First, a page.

On the Road Review: Ford F-150 Ecoboost XLT



The competition inherent in capitalism — always striving to build a better mousetrap — has brought us to the current elevated status of today’s pickup truck class. Where once these were workmen-like vehicles for ranchers and tradespeople — with very basic accommodations — the pickup trucks we find in showrooms today are vastly improved.

Of course, the public has “demanded” some of these enhancements. Yet the automakers’ role in providing near luxury-class accoutrements and features in vehicles that still use traditional ladder-style steel frames and leaf spring rear suspensions is impressive to witness. Today’s trucks — no matter which brand you favor — have become incredibly competent multipurpose tools to fit the active lifestyles of American users.

For decades, the pickup sales battles were populated by just four brands — Ford, Chevy, GMC and Dodge. Nissan entered the full-size segment in 2004 with the Titan, a truck that brought enhanced handling and steering dynamics to the class. Toyota made the leap to a true full-size pickup in 2007, with the third generation Tundra. The Tundra proved that dependability and stout performance could reign in the segment, as all trucks were getting markedly better each year. Although the Titan and the Tundra have been marginal sellers in a segment over 2 million vehicles strong each year, they have made an impact.

All of which leads to the latest Ford F-150, a truck that now features an aluminum-intensive body, atop a steel frame, in an effort to shed excess pounds. The Ford was the previous heavyweight among half-ton pickups, tonnage that affects mileage, performance and payload. By shedding 700 pounds (Ford claims), the F-150 is now comparable to the Chevy/GMC trucks in total girth. Our sample XLT Crew Cab still tips the scales at 5,500 pounds.

As part of the overall effort to be more efficient, Ford has also gone all-in on turbocharged engine power. The latest F-150 lineup, with regular cab, SuperCab and SuperCrew cab configurations, features four engines across the board. Base power is a 282-hp 3.5-liter V-6 engine ($26,315 in a 2WD regular cab). Next up is a new 2.7-liter Ecoboost V-6 spinning out 325 hp, while the Ecoboost 3.5-liter engine makes a strong 365 hp and 420 pound/feet of peak torque. This motor will be the “performance engine” in the lineup, and is used exclusively in the new Expedition as well as the Lincoln sibling.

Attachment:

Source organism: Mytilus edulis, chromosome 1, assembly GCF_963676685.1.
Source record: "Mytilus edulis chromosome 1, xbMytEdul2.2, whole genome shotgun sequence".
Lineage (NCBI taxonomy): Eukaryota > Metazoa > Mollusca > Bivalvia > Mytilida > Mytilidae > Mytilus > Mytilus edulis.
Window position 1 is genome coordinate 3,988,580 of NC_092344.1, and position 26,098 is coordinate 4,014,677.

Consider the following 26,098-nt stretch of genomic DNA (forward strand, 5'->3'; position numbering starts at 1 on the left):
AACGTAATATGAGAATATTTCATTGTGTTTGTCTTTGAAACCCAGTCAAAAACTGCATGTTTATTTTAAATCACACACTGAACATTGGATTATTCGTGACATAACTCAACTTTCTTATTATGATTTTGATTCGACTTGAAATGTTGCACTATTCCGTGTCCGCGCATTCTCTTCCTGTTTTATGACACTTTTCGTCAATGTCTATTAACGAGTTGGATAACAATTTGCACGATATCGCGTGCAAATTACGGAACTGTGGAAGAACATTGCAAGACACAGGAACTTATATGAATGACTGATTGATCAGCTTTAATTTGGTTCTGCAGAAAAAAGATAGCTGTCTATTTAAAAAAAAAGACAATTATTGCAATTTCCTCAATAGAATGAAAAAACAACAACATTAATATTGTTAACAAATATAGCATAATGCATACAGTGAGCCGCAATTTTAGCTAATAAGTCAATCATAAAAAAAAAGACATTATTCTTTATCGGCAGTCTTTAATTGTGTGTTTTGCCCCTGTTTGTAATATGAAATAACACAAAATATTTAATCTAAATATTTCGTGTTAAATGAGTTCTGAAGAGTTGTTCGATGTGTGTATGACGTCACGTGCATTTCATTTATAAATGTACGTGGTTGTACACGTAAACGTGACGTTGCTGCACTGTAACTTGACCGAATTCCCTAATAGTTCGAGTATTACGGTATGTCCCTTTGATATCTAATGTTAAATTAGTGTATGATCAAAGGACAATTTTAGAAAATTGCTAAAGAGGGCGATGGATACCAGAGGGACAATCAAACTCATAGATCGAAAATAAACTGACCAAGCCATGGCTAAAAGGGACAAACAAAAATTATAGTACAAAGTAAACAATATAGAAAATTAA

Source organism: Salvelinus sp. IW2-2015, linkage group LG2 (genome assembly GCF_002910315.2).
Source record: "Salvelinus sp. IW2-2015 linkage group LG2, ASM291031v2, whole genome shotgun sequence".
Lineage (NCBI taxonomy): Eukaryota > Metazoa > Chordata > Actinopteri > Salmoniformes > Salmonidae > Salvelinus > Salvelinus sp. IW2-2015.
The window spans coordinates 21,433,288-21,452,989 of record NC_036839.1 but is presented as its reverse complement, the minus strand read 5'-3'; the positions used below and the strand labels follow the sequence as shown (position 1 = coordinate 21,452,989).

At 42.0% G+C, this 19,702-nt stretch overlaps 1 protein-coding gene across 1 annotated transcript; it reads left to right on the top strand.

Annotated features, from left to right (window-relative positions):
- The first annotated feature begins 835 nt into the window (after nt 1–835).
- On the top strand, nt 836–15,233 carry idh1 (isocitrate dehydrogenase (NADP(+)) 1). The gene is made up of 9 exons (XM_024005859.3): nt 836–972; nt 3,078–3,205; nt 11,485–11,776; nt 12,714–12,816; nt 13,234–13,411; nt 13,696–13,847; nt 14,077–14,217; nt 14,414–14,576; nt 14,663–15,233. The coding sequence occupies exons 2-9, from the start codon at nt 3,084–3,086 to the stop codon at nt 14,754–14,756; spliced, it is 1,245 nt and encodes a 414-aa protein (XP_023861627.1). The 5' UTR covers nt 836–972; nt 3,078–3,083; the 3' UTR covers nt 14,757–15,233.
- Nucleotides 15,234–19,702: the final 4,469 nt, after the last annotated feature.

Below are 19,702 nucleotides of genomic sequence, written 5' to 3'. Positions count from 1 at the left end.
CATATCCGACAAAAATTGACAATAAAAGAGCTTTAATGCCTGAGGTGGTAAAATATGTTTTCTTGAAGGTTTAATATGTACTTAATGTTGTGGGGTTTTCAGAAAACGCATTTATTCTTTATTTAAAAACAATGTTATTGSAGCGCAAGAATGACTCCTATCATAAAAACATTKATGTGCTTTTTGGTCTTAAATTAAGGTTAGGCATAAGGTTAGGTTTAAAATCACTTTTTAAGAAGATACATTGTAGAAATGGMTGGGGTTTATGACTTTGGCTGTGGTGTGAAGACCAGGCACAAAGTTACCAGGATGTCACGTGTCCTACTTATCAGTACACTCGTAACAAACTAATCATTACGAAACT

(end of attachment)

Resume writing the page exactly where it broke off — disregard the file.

At the top of the scale is the traditional V-8 motor, the same 5.0-liter engine used in the Mustang GT — the 5.4-liter V-8 is gone. In the F-series, it will produce 385 hp but have less torque than the Ecoboost V-6 — 387 pound/feet. All engines are mated to a six-speed automatic transmission, while electric shift 4WD is available across the board. Ford is also working on a new 10-speed truck automatic transmission along with GM.

There are now six trim levels, stretching from workman-like XL, to top-selling XLT ($31,615) and Lariat ($39,660), to King Ranch, Platinum and new Limited, $58,580.

Along with revised chassis settings, including a stronger double-wishbone front suspension, the latest F-150 has greater steering feel, a better ride, plus enhanced road manners. The newest F-150 also has maximum payload capabilities (up to 3,270 pounds) as well as the ability to pull up to 12,200 pounds of trailer when properly equipped. These numbers were once the provenance of heavy-duty pickups.

Many readers will wonder how does a V-6 engine make that much power in a full-size pickup — and how does it all work? The Ecoboost engine is a seamless partner. It never feels ruffled, even with your foot planted in the firewall. The Ecoboost engine spins out smooth, quick power with ample torque just a toe-tickle away. In our 1,100 miles together, in all sorts of driving conditions, the Ford was often traveling at 10-15-mph over the recommended pace and you just don’t sense it — the truck is that composed, that quiet, that efficient.